Language being one of the most evident and powerful ‘markers’ of cultural identity, discourse and text are sites where cultures are both constructed and displayed and where identities are negotiated. The approaches to the analysis of culture and identity adopted here to account for the multifaceted realisations of cultural identities in the texts and documents taken into consideration span from multimodality, to discourse and genre analysis, to corpus linguistics and text analysis. The volume then offers a varied picture of approaches to the scientific enquiry into the multifaceted manifestations of identity in and across national, professional, and disciplinary cultures.
Cross-disciplinary Identity-forming Strategies in Research Articles: Michele Sala
Cross-disciplinary Identity-forming Strategies in Research Articles1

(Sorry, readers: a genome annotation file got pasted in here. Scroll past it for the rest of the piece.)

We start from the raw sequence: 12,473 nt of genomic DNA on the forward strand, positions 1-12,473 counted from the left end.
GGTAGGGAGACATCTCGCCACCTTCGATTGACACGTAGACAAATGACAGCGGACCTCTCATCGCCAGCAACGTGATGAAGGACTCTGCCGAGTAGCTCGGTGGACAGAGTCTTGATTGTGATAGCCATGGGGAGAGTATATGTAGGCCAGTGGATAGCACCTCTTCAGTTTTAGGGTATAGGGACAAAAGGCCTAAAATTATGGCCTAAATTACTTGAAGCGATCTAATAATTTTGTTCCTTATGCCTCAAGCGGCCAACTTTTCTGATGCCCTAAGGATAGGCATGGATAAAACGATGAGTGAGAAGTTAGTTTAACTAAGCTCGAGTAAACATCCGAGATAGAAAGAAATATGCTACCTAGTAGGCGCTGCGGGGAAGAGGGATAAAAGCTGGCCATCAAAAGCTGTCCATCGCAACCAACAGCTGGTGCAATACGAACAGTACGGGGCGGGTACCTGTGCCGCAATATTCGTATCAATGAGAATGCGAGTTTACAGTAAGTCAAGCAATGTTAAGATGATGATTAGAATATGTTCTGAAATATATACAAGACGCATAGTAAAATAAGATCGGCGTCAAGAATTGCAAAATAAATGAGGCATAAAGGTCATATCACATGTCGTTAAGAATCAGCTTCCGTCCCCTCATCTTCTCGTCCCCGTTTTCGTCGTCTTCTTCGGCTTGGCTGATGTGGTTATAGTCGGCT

The present paper investigates the issue of identity by analysing generic variation in intercultural and cross-disciplinary academic communication. Several studies, especially over the last two decades, have dealt with identity-shaping differences in linguistic and socio-cultural terms, taking into consideration the native language of the writers, their gender, their professional standing and acquired authoritativeness in a given field (Swales 1990, Duszak 1997, Hyland / Bondi 2006) within the context of an expanding internationalization of scholarly discourse in English (Ventola / Mauranen 1996, Hyland 2000, Candlin 2002). Such studies have provided an articulated account of the identity-forming strategies and factors involved. The purpose of the present analysis is to assess the construction of identity from a different perspective, that is by investigating whether scholars in different domains make use of different strategies in rhetorically constructing their textual persona, when addressing their professional reference group to discuss a specific object of knowledge. The main aim is to investigate whether and how cultural and professional values and specific epistemological systems of reference, on the one hand, and generic constraints, on the other, influence the construing of disciplinary identity traits. In other words, this study aims to evaluate how differently experts in different disciplinary domains interpret generic standards for the purpose of effectiveness. The assumption is that phenomena of ← 87 | 88 → cross-disciplinary generic variation (Bazerman 1988, Myers 1990, Berkenkotter / Hukin 1995) and, for the same reason, the concept...